Let’s talk about debt

The UK government bowed to some intensive industry lobbying this week, and changed tack on taxing the North Sea. Corporation tax was cut by 10 percentage points, tax on revenues by 15 percentage points, and an investment allowance was introduced as a sop to new spending.

Only weeks ahead of a general election, it was notable that the moves were broadly welcomed by all major political parties.

A strong foundation for regional regeneration, said the sector’s main cheerleading troupe OGUK. Hopefully enough to make things better, said a cautious Deloitte. Public money being used to sustain private profit, said advocacy group Oil Change International. Who is right?

Certainly a low oil price environment is not good news for the UK’s coffers. As the OECD raised its expectations for economic growth in the eurozone and Japan for this year and next, its expectations were revised downwards for the UK, in no small part because of the fall in the price of crude since November. In the longer term, the UK’s independent Office of Budget Responsibility forecasts that the effect of lower oil prices on North Sea production is expected to reduce UK gross domestic product (GDP) by 0.3pc by the end of 2019-20.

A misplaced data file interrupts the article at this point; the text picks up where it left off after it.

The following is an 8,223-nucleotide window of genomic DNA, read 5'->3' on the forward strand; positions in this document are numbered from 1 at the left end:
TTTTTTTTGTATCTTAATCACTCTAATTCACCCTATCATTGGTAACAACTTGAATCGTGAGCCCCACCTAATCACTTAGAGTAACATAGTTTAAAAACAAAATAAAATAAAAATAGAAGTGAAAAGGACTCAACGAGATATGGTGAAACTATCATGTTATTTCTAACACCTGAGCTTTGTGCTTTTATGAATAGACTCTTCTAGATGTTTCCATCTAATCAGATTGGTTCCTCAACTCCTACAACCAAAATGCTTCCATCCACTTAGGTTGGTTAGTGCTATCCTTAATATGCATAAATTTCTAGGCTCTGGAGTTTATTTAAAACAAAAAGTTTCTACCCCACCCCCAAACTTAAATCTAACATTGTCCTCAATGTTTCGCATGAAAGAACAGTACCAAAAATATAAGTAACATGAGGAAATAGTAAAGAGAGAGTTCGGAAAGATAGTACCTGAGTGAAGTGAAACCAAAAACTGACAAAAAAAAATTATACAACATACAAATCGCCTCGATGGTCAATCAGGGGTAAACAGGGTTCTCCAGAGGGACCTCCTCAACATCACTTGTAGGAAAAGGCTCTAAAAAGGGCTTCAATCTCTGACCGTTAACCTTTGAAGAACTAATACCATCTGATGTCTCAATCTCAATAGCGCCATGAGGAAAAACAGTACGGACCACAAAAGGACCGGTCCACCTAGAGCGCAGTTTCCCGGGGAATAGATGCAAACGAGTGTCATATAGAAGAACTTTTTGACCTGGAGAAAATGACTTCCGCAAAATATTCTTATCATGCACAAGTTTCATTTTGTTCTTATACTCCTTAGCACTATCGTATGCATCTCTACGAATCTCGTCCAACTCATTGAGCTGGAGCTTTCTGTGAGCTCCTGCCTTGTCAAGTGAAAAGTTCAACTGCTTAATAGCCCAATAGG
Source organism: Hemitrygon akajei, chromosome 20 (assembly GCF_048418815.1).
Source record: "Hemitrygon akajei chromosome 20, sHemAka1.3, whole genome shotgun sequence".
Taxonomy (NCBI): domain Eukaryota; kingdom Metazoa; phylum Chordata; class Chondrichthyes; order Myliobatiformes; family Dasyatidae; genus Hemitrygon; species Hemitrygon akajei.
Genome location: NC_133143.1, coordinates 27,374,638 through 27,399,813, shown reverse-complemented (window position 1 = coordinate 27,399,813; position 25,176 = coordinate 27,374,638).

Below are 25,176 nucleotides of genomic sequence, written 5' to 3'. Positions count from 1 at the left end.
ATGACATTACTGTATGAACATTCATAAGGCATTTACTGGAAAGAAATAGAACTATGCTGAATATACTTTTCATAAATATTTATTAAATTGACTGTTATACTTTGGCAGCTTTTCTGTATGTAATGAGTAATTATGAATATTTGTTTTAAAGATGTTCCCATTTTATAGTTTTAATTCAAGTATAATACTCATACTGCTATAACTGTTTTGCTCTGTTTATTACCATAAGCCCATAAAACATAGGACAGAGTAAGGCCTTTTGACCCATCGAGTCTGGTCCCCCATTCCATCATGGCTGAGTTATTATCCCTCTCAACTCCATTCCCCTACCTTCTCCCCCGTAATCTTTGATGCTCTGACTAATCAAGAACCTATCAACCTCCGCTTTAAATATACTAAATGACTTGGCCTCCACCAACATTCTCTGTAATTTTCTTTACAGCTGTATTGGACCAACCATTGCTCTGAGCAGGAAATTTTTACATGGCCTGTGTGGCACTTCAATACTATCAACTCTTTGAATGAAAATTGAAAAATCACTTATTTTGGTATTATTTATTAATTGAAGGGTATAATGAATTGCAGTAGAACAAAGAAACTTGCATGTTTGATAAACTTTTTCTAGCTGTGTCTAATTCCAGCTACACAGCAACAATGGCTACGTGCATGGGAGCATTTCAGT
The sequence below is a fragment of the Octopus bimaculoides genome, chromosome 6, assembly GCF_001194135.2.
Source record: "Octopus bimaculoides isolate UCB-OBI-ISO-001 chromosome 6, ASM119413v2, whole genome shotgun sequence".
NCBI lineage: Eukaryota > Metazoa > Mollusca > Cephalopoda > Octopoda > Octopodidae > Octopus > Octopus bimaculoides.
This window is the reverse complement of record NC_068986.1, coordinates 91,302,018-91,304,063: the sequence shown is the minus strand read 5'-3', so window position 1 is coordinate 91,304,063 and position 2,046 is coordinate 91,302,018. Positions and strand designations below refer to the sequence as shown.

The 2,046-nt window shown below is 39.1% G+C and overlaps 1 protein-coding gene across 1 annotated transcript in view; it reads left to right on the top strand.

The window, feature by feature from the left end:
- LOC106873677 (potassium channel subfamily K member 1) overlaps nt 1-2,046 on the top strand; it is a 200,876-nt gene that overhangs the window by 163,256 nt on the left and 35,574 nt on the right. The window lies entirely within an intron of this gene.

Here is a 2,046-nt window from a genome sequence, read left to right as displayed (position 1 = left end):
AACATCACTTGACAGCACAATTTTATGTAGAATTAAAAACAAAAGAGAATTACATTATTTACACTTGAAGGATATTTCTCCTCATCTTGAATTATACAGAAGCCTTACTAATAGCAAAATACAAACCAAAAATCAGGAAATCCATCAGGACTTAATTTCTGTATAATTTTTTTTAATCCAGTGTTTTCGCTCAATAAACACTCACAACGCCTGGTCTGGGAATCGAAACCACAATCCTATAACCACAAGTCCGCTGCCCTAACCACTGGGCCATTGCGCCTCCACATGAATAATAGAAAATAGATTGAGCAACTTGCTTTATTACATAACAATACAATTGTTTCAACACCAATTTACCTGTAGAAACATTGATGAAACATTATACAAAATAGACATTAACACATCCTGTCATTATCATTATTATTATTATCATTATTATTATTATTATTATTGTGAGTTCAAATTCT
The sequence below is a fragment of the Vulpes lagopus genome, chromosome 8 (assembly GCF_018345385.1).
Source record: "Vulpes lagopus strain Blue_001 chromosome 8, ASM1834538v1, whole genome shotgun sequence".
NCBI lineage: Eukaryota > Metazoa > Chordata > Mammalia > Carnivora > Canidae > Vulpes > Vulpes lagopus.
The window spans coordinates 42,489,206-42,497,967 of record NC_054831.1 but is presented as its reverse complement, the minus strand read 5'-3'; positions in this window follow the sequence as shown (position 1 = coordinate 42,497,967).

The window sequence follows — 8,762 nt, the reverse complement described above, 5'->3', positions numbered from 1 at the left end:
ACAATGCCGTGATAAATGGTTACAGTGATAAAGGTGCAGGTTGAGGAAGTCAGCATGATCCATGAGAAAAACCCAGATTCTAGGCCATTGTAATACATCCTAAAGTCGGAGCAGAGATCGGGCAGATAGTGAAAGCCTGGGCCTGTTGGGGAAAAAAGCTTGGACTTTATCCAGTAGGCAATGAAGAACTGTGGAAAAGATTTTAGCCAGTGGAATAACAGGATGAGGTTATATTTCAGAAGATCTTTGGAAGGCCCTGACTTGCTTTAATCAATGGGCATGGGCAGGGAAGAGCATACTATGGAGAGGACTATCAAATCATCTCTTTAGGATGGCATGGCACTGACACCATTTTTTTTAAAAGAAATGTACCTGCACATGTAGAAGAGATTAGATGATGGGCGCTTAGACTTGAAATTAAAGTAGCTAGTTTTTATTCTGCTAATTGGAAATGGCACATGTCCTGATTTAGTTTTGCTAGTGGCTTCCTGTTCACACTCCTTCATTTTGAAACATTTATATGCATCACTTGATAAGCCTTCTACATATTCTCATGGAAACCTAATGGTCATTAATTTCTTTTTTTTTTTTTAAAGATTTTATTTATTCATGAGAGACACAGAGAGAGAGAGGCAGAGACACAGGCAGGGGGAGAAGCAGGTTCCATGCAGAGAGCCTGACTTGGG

Faced with this kind of hit, the government probably thought it had little choice but to incentivise North Sea operators through what could be a sustained period of below-cost prices. Because in the boom years, many were none too prudent.

The Bank of International Settlements (BIS) says the debt borne by the oil and gas sector has increased from around $1 trillion in 2006 to around $2.5 trillion in 2014 and this is creating strains as the oil price, which underpins the value of assets that back the debts, falls. This rise in debt has been aided by low interest rates which encouraged companies to take advantage of historically cheap money.

But at some point this year, the US Federal Reserve is likely to increase its benchmark short-term interest rate, with the aim of pushing rates higher across the board. If oil prices stay low, a sudden hike in the cost of borrowing will add to the risk of lower oil company profitability, increase the risk of default and lead to higher financing costs, BIS says. Also, lower prices reduce the cash flows associated with current production and increase the risk of liquidity shortfalls.

So where can a heavily-indebted firm go after it has sold as many assets as it can spare? BIS says such producers may attempt to maintain, or even increase, output levels even as the oil price falls, in order to remain liquid and meet interest payments and tighter credit conditions. German company Wintershall has already said the best way through a time of low prices is to pump much, much more.

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